It has been a trying year for Union sports minister Uma Bharati since her return to the cabinet. First, the issue of playing cricket with Pakistan stirred a heated debate. This was soon followed by a controversy over the use of performance-enhancing drugs and steroids among cricketers and athletes—it continues to be a problem area. In an interview to Outlook, the minister spells out in detail her views on the use of drugs in cricket, its repercussions and what needs to be done to put an end to the abuse. Excerpts:
Is the sports ministry conducting any study or examining the issue of drug use among cricketers seriously?
You must understand that the Board of Cricket Control in India (bcci) is an independent body and it ought to be looking at this problem. We (the ministry) are the nodal department involved only when the Indian team has to go abroad or when foreign teams come here. Otherwise, we have no control on the organisation, unless we are approached. If there is a problem with cricketers being involved in the use of performance-enhancing drugs, the bcci should deal with it.
Do you think the BCCI is looking at it?
I trust it must be examining the issue. The bcci cannot afford to ignore this problem because otherwise it will lose its credibility. Eventually, the bcci will suffer. It loses its dependability even as players continue to use drugs. I am sure the bcci will take strict action.... I don't have to give it directives for it is aware of the consequences. The sports world is sensitive to this problem. If one takes drugs and achieves something, then it is not real. So, the real spirit of the sport will fade away completely. Therefore, the bcci and the cricket federations, I am sure, are aware of the seriousness of the matter and what needs to be done.
The BCCI claims it does not have the infrastructure or the wherewithal to conduct random drug tests like some other Test-playing countries. Can you comment?
Before the Afro-Asian games later this year, we are planning to import new machines which comply with international standards, approved by the International Olympic Committee (ioc). These machines will be the latest technology in dope-testing. So, any cricket federation can use it. We cannot rely on the dope-testing machines which we used in 1990-91 as they have no validity or credibility. Cricket federations can avail of the new ones.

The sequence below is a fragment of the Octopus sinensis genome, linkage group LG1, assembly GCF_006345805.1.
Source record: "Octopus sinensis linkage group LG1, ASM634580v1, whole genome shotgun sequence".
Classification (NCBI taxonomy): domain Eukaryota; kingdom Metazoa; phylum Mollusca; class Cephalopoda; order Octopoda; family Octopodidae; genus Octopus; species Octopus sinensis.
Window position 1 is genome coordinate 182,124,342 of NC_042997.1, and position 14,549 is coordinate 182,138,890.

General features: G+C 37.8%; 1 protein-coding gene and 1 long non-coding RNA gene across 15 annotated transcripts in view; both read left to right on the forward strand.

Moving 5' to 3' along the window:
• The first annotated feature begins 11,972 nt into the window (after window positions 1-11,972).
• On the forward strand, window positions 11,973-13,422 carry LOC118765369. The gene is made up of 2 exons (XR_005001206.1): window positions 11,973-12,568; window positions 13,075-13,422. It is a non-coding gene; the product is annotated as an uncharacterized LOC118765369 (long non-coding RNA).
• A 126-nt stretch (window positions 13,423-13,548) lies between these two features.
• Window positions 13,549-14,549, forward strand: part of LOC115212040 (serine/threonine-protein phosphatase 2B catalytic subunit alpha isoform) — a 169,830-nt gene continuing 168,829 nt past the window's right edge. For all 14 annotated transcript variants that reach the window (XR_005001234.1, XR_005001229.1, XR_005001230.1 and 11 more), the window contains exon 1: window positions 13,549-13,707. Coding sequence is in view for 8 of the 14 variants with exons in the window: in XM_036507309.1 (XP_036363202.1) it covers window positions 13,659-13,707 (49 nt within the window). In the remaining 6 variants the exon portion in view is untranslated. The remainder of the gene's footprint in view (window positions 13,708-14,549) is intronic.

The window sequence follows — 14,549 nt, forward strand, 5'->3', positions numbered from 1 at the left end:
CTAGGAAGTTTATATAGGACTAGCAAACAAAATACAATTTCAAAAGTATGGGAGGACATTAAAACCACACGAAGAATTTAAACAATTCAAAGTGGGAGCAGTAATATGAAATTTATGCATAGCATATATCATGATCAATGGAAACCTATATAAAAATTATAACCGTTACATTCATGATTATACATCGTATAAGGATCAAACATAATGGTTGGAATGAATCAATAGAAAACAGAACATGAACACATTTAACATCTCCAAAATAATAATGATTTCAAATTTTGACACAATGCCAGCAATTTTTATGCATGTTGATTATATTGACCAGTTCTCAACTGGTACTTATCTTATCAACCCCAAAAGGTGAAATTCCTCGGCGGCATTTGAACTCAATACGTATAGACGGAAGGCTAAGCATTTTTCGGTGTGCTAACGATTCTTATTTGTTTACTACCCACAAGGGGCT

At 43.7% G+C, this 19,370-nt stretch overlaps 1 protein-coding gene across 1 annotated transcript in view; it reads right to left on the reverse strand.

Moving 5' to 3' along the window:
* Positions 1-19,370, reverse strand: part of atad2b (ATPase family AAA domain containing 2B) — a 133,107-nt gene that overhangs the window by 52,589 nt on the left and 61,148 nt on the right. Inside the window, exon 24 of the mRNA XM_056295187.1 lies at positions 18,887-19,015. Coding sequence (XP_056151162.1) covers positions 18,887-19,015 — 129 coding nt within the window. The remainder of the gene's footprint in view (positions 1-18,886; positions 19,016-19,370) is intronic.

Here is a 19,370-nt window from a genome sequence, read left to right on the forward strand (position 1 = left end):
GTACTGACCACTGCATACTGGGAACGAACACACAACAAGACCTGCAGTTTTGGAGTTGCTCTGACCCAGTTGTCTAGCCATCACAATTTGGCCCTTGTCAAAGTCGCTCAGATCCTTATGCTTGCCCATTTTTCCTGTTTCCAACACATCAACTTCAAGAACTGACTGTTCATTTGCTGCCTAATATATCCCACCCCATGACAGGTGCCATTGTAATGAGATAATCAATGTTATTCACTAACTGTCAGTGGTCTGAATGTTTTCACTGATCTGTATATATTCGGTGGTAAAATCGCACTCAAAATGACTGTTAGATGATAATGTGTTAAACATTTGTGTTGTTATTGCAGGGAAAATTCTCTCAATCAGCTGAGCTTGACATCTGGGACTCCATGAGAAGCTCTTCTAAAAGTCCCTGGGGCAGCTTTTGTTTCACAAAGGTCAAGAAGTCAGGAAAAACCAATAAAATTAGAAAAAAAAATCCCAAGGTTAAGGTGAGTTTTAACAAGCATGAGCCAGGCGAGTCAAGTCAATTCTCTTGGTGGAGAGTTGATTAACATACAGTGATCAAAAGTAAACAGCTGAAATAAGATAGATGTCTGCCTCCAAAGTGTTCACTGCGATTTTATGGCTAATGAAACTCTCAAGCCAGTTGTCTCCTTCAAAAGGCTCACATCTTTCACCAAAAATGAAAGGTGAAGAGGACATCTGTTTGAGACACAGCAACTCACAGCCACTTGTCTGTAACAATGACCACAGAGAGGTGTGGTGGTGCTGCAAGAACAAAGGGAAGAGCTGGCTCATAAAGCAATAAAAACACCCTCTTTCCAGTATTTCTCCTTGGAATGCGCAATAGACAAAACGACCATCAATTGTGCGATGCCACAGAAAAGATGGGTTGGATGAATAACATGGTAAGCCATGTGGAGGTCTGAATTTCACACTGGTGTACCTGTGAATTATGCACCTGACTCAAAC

How serious is the issue?
The whole question of doping needs to be studied in a thorough fashion. If a cricketer or an athlete has four cups of coffee or extra cough syrup, then he or she will test positive. Without proper knowledge of what constitutes taking dope and testing positive, it will be unfair to name a player. The issue needs to be studied closely and the press has to be aware.
The International Cricket Council (ICC) is in the process of drafting a comprehensive code on dope-testing. What do you think of this move? Don't you think India should welcome this?
It is good. We must welcome this step and cooperate. But there are certain countries I would not like to name, which pump their players with drugs so carefully that they pass detection. It is a very technical process and is quite difficult to spot. One must understand all the complexities involved in dope-testing and, therefore, you cannot single out India.
Random dope-tests will be introduced for the first time in the 2003 World Cup in South Africa.How do you see that?
Good. I totally support that. But my problem is that doping has to be defined precisely and comprehensively. I have given the coffee and cough syrup examples. The issue of who tests positive has to be spelt out clearly in the international forum. Nobody's sporting career should be destroyed unnecessarily for flimsy reasons.
Once the parameters of testing positive are enunciated, what is the maximum punishment for a cricketer who is found guilty?
I cannot fix punishment. The penalty has to be fixed by the respective cricketing federations. I can only provide the machines. It is more of a moral penalty and even federations have no legal power. But once again, I must stress that what constitutes doping has to be defined.
Has the BCCI got back to you after reports that some Indian cricketers are resorting to the use of performance-enhancing drugs?
No, it has not. I believe the bcci must be sorting out the issue themselves. The government may step in once things go out of control. I guess that has not happened.
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